It will be interesting to see which Mokgweetsi Masisi steps down at the end of his Presidential term: The founding father of a truly democratic Botswana or just another stuffed suit who watched as history overtook him.
With a reported 87 000 (and counting) university graduates never having entered the job market, there can be no doubt that they have developed thick layers of what in formal employment would be the equivalent of ring rust. Naturally, this complicates their job prospects and so, should they be demanding jobs or to be reskilled?
Early in September, international news was awash with the claim that 87 elephants had been “killed by poachers” in Botswana. The story originated from the NGO Elephants Without Borders, which received massive publicity – and presumably donations – as a result.
What began as one man’s dream became an important national institution that is central to preservation of Botswana’s heritage, writes MESH MOETI
The political clock is ticking pretty fast towards the 2019 general election. Most political parties have already completed identification of the parliamentary and council hopefuls for the country’s 12th general election. Among the candidates identified is ruling Botswana Democratic Party’s Mmusi Kgafela who will battle it out for the crown in Mochudi West constituency.
The two dozen or so journalists wrinkled their noses and gagged as they struggled to keep down the bacon and eggs breakfast they had just binged on at Kasane Travel Lodge Hotel. Most, however, just covered their noses from the aggressive stench of rotting flesh and jostled for vantage positions around the decomposed elephant carcass.
One little but highly inconvenient detail about the young Ian Khama that Mmegi publicised years ago is that he would routinely rub out art drawings by his big sister, Jacqueline.
How, people ask, can the Ministry of Environment, Natural Resources Conservation and Tourism, Tshekedi Khama, continue to serve in cabinet after publicly expressing support for a patently anti-Botswana report? A similar question is not being asked about another senior government official: how can the Permanent Secretary in the Ministry of Basic Education, Dr.
Of the tallest orders that he could ever have had to contend with in the first few months of his administration, President Mokgweetsi Masisi is being egged on by tourists from western countries to continue an unlawful policy that was introduced by his predecessor, General Ian Khama.
The peep of day transpired as the aura that filled the Great Hall of China, a moment which could later be marked the turning point, in fact the beginning, of a period in which Botswana and China would rise to new heights.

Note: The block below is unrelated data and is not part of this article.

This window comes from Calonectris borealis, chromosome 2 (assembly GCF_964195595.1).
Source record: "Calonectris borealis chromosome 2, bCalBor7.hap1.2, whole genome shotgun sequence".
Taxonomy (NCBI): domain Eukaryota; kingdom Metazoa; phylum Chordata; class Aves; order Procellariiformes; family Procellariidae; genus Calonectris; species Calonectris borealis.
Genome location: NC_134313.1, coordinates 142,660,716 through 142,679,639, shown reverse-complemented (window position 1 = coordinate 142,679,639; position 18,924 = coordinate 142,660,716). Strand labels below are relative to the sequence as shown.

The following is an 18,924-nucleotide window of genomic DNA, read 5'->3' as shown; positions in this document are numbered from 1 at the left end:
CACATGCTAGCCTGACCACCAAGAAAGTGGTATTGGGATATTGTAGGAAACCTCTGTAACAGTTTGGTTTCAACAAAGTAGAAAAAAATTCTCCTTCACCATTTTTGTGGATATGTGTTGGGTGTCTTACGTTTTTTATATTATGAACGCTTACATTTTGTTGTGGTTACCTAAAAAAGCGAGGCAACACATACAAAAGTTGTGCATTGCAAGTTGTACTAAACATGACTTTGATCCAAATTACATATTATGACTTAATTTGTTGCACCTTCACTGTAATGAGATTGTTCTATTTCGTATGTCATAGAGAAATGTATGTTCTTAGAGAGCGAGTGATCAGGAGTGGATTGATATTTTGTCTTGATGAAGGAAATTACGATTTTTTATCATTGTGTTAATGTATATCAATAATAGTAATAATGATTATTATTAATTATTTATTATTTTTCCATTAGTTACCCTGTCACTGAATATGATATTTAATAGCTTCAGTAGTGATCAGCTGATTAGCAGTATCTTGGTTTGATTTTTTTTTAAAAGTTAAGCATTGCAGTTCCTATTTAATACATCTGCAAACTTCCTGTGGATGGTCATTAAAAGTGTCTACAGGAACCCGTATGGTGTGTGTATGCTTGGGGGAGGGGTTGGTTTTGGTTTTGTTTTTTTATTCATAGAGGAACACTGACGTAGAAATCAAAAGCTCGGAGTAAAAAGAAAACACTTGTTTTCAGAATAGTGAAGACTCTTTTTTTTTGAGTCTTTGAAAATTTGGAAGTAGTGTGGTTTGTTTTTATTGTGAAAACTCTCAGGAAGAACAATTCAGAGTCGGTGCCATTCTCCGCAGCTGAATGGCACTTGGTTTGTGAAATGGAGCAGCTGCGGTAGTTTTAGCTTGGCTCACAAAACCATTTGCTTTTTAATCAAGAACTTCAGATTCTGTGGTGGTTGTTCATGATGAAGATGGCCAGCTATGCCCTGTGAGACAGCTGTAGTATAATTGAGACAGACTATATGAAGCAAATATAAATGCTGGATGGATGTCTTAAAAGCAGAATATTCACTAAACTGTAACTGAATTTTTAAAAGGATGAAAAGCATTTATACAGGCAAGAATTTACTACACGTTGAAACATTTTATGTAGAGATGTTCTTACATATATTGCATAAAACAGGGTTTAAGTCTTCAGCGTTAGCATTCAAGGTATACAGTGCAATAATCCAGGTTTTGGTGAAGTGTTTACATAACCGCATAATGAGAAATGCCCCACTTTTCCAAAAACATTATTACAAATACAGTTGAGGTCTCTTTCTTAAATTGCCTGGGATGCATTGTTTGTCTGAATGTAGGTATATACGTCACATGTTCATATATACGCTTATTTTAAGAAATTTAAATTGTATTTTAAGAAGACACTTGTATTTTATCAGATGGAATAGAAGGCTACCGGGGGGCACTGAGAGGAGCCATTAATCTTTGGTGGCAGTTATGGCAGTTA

There is no secret about what the number one item on General Ian Khama’s bucket list is: produce enough military-grade acid in order to completely degrade and dissolve the pedestal on which President Mokgweetsi Masisi now stands Amazon-like.
The former President Lieutenant General Kgosikgolo Dr. Seretse Khama Ian Khama aka Khama IV has neither been oblivious of the public view that he was a dictator, nor the international perception about him as an authoritarian ruler. His immediate predecessor, Dr. Festus Mogae at the African Leadership Forum in Tanzania told the world that:
If the prodigal son had fathomed his to be the only return that would be openly received in conscious oblivion of the flaws he had unmasked in his character, he had done so out of an innocent unawareness that epochs later there would a country called Botswana that would follow in similar fashion.
With his parliamentary platform having failed to bring help he had hoped for, the Gaborone North MP, Haskins Nkaigwa, is now appealing to lawyers in private practice to help restore land originally earmarked for a large-scale, low-cost housing project to its rightful owners.
According to Department for International Development (DFID) policy paper on “Building Jobs and Prosperity in Developing Countries”, growth can generate virtuous circles of prosperity and opportunity. Strong growth and employment opportunities improve incentives for parents to invest in their children’s education by sending them to school.
With Ian Khama, having near announced that he is abdicating the Bangwato bogosi in favour of his younger brother, Tshekedi, someone who has all along been a private citizen no longer is.
A project that has defied a series of ever-changing completion dates announced by a president, two ministers and the Botswana Power Corporation remains stubbornly so.
The world is now battling a mental illness epidemic. Unfortunately, this epidemic is a silent one due to a stigma associated with professing that one is afflicted with mental illness. People with mental illness face many prejudices. For example, one may wrongly assume that they are unpredictable, violent or lazy and perceive them as a threat.
The main objective of the Nagoya is the fair and equitable sharing of benefits arising from the utilisation of genetic resources, thereby contributing to the conservation and sustainable use of biodiversity. The project started in 2016 and is scheduled to end in 2019 and is a supplementary agreement to the Convention on Biological Diversity.
Asked by The Voice to list his major achievements, the first thing former president Lieutenant General Ian Khama thought of was agriculture.